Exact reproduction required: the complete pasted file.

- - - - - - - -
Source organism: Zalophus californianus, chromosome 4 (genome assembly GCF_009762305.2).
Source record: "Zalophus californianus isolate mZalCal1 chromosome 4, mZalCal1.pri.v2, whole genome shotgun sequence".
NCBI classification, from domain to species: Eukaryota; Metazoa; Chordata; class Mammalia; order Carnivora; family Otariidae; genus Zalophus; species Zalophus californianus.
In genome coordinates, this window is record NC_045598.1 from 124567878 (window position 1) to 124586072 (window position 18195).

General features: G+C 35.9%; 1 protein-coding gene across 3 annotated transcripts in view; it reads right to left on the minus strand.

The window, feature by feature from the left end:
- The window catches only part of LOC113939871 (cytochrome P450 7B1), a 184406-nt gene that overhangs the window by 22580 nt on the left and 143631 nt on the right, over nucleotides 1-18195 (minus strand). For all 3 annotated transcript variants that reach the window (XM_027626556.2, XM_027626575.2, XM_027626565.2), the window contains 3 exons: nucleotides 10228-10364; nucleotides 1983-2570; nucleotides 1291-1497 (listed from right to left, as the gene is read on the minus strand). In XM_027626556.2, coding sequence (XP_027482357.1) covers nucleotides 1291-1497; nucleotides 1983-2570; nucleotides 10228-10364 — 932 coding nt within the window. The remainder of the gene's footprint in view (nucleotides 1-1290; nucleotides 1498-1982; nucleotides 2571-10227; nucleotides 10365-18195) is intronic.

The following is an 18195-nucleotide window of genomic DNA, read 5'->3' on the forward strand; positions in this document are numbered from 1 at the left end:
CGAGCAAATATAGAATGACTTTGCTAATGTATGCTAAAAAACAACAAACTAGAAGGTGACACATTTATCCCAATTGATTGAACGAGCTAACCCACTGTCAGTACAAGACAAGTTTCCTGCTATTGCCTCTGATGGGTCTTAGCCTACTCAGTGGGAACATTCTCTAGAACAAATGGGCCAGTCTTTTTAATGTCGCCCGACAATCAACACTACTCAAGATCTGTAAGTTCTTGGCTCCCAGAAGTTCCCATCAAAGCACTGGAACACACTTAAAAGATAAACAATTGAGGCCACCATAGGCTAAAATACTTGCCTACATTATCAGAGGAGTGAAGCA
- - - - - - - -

Source organism: Zalophus californianus, chromosome 4 (genome assembly GCF_009762305.2).
Source record: "Zalophus californianus isolate mZalCal1 chromosome 4, mZalCal1.pri.v2, whole genome shotgun sequence".
NCBI classification, from domain to species: Eukaryota; Metazoa; Chordata; class Mammalia; order Carnivora; family Otariidae; genus Zalophus; species Zalophus californianus.
In genome coordinates, this window is record NC_045598.1 from 124567878 (window position 1) to 124586072 (window position 18195).

General features: G+C 35.9%; 1 protein-coding gene across 3 annotated transcripts in view; it reads right to left on the minus strand.

The window, feature by feature from the left end:
- The window catches only part of LOC113939871 (cytochrome P450 7B1), a 184406-nt gene that overhangs the window by 22580 nt on the left and 143631 nt on the right, over nucleotides 1-18195 (minus strand). For all 3 annotated transcript variants that reach the window (XM_027626556.2, XM_027626575.2, XM_027626565.2), the window contains 3 exons: nucleotides 10228-10364; nucleotides 1983-2570; nucleotides 1291-1497 (listed from right to left, as the gene is read on the minus strand). In XM_027626556.2, coding sequence (XP_027482357.1) covers nucleotides 1291-1497; nucleotides 1983-2570; nucleotides 10228-10364 — 932 coding nt within the window. The remainder of the gene's footprint in view (nucleotides 1-1290; nucleotides 1498-1982; nucleotides 2571-10227; nucleotides 10365-18195) is intronic.

The following is an 18195-nucleotide window of genomic DNA, read 5'->3' on the forward strand; positions in this document are numbered from 1 at the left end:
CGAGCAAATATAGAATGACTTTGCTAATGTATGCTAAAAAACAACAAACTAGAAGGTGACACATTTATCCCAATTGATTGAACGAGCTAACCCACTGTCAGTACAAGACAAGTTTCCTGCTATTGCCTCTGATGGGTCTTAGCCTACTCAGTGGGAACATTCTCTAGAACAAATGGGCCAGTCTTTTTAATGTCGCCCGACAATCAACACTACTCAAGATCTGTAAGTTCTTGGCTCCCAGAAGTTCCCATCAAAGCACTGGAACACACTTAAAAGATAAACAATTGAGGCCACCATAGGCTAAAATACTTGCCTACATTATCAGAGGAGTGAAGCA